As far as the UPSL, there is truly a difference in level there. They are at a much lower level, we even have a couple of our teams with reserve sides in the UPSL and they do very well. I think on the men’s side, the UPSL has done a great job on expanding nationally. But I think, if I’m trying to convince someone to join a women’s league, I’d say you should either join the UWS or the WPSL because those leagues are focused on women. It’s not an afterthought. I can promise you that every decision the UPSL makes is for men and if the women can come along for the ride, fantastic. It’s not a women’s league. To me, they’ve got some great things they do on the men’s side, I just think it’s an afterthought for them, just another way to bring in revenue, same thing with youth soccer. I think they are biting off more than they can chew and the only complaints I hear about the UPSL is that it’s not organized. They have way too much going on. So why would I put a women’s team in that league? It just doesn’t make a lot of sense. I would think you’re always going to have to take the back seat to the men’s sides.

Protagonist: In an interview with you that ran in Midfield Press last year, you were asked about merging the UWS and WPSL. At the time, you said you were just setting up shop and were focused on other things. How would you respond to that same question now?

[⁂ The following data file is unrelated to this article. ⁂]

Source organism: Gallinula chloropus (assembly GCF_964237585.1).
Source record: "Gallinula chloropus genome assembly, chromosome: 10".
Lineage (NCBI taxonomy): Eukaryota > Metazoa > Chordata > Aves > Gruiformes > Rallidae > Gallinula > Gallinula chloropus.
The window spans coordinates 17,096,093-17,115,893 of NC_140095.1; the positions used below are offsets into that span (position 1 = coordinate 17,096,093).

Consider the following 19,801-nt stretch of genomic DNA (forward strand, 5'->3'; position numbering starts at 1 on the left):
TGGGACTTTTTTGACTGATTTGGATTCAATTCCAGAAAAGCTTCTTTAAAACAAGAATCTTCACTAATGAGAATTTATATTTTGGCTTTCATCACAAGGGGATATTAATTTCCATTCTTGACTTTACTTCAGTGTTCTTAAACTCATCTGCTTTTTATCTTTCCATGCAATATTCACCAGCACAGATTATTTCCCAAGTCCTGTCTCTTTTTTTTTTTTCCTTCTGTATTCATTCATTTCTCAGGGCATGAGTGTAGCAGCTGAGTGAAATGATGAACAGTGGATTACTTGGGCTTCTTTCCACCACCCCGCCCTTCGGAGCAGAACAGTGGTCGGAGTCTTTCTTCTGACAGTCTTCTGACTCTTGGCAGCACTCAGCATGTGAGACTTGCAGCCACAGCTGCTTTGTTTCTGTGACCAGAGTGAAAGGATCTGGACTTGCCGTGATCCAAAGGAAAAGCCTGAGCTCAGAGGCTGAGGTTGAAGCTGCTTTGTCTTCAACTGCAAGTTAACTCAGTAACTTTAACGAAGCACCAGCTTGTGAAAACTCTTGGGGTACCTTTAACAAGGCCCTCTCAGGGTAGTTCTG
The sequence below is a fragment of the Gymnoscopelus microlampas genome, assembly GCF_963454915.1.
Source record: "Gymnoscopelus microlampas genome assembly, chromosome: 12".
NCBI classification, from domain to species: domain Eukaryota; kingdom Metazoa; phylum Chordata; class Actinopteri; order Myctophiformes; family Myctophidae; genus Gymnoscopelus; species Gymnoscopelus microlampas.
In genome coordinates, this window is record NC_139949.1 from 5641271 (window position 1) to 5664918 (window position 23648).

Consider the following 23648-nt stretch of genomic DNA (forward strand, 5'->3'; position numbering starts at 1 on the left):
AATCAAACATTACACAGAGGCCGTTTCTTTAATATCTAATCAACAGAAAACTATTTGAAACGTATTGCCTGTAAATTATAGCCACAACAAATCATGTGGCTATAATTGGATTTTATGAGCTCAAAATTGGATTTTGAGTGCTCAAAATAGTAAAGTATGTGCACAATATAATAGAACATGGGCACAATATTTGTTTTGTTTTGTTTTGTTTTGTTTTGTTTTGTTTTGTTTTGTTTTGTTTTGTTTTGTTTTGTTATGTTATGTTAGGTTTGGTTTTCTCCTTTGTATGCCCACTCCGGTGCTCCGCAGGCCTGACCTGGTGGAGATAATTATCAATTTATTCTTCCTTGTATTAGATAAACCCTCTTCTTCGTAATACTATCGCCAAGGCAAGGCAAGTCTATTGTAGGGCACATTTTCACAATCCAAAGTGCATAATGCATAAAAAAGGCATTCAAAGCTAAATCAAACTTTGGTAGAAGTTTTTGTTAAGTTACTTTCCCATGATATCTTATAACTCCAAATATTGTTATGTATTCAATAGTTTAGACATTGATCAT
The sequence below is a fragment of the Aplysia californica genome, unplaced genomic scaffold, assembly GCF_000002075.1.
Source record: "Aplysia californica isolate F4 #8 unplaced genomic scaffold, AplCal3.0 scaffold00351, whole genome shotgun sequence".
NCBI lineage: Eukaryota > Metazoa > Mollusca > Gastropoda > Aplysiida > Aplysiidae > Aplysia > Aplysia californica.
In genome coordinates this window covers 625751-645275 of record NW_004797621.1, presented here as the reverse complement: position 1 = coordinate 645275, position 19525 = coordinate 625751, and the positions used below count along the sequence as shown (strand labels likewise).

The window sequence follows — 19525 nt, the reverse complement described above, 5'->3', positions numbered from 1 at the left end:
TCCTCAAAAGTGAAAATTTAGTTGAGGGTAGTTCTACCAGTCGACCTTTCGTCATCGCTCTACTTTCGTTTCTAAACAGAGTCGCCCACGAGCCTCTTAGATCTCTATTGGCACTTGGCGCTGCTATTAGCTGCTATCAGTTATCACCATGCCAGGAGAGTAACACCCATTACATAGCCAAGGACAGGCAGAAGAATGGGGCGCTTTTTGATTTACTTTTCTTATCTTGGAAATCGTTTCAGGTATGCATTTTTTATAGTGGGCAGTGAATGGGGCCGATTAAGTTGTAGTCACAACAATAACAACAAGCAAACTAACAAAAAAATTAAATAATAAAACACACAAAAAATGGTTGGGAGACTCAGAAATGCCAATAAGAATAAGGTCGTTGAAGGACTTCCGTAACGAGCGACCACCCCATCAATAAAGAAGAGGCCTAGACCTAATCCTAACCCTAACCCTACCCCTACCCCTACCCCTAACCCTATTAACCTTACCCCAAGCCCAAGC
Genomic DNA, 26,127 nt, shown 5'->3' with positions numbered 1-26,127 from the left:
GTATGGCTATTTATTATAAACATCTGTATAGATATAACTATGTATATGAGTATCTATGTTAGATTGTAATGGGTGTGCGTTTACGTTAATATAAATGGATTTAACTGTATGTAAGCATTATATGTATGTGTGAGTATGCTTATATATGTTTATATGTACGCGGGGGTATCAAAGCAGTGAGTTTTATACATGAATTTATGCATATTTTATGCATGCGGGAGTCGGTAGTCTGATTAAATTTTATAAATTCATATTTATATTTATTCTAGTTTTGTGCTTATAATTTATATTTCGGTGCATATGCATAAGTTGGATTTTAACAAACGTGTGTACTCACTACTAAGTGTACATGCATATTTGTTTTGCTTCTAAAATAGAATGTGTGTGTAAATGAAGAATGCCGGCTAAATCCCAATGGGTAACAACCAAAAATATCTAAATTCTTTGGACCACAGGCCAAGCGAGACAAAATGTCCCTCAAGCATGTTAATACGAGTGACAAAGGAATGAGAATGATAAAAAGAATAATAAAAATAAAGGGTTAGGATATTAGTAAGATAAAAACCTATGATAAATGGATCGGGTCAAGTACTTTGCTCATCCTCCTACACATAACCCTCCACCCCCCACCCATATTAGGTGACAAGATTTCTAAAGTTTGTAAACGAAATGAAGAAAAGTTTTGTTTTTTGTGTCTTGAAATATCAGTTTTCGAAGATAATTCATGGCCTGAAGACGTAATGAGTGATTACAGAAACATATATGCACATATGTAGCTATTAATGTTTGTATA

SJ: I would be happy to talk to Joe and discuss it. I think there are some great synergies were they are strong regionally and we’re a little bit weaker. I think there would be some issues to work out but I am more than willing to sit down and have the conversation. I think we’ve gotten our house in order, though we still have a lot of room to improve. That’s all we talk about, what can we do better, what can we fix? At the time [of that question], we were focused on that, it wasn’t a good time. Now, I think it would be a good time. Will we reach out to him? I don’t know. Would he be willing to do that? I just don’t know. I do know we did exchange some emails and I also exchanged some emails with Yan [Skwara] of the UPSL to restart the talk about the Open Cup and the Amateur Cup, which we’re working on. But we’ve never gotten past that, to have the discussion. I’d be more than willing to sit down and talk about it. It would never hurt to talk.

Key members of the 2019 World Cup Champion USWNT began their careers in the WPSL, including Rose Lavelle. (Image courtesy of

Key members of the 2019 World Cup Champion USWNT began their careers in the WPSL, including Rose Lavelle. (Image courtesy of

Protagonist: What do you see are the biggest challenges to a Women’s Open Cup?